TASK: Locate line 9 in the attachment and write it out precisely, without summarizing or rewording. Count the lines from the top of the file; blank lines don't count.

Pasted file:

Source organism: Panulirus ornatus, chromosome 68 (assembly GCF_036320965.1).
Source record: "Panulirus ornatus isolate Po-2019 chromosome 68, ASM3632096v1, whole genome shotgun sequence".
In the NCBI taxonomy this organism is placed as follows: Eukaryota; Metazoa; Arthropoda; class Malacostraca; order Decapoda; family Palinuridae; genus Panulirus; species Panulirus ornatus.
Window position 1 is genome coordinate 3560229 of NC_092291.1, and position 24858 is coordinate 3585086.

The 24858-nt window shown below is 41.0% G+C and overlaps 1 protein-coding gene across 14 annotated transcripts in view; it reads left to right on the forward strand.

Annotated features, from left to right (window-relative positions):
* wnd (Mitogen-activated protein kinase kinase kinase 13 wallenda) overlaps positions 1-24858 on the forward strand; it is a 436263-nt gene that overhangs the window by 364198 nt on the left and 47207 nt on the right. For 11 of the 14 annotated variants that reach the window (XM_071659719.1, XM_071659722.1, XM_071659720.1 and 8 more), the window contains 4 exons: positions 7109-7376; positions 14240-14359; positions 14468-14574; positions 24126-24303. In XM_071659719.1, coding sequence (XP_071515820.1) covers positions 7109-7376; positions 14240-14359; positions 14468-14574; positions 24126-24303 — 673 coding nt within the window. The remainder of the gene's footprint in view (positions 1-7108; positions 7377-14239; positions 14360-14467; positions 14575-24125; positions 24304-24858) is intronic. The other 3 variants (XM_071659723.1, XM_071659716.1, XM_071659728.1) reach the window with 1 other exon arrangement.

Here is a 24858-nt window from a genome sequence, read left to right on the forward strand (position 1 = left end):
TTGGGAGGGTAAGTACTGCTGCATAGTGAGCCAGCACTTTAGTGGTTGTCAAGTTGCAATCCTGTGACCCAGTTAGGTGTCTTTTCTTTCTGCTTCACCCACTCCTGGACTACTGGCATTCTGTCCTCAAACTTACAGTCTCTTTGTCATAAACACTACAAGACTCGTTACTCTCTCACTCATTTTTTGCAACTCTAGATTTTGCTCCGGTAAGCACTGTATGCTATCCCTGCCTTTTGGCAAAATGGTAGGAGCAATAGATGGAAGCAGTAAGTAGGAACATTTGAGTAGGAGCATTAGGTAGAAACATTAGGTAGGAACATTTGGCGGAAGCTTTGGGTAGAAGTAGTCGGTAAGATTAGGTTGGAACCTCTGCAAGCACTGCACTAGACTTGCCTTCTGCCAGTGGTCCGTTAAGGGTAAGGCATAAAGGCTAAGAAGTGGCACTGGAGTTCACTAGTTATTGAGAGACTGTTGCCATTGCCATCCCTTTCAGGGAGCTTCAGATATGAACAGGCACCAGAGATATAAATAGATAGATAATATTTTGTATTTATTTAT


TTGGGAGGGTAAGTACTGCTGCATAGTGAGCCAGCACTTTAGTGGTTGTCAAGTTGCAATCCTGTGACCCAGTTAGGTGTCTTTTCTTTCTGCTTCACCCACTCCTGGACTACTGGCATTCTGTCCTCAAACTTACAGTCTCTTTGTCATAAACACTACAAGACTCGTTACTCTCTCACTCATTTTTTGCAACTCTAGATTTTGCTCCGGTAAGCACTGTATGCTATCCCTGCCTTTTGGCAAAATGGTAGGAGCAATAGATGGAAGCAGTAAGTAGGAACATTTGAGTAGGAGCATTAGGTAGAAACATTAGGTAGGAACATTTGGCGGAAGCTTTGGGTAGAAGTAGTCGGTAAGATTAGGTTGGAACCTCTGCAAGCACTGCACTAGACTTGCCTTCTGCCAGTGGTCCGTTAAGGGTAAGGCATAAAGGCTAAGAAGTGGCACTGGAGTTCACTAGTTATTGAGAGACTGTTGCCATTGCCATCCCTTTCAGGGAGCTTCAGATATGAACAGGCACCAGAGATATAAATAGATAGATAATATTTTGTATTTATTTAT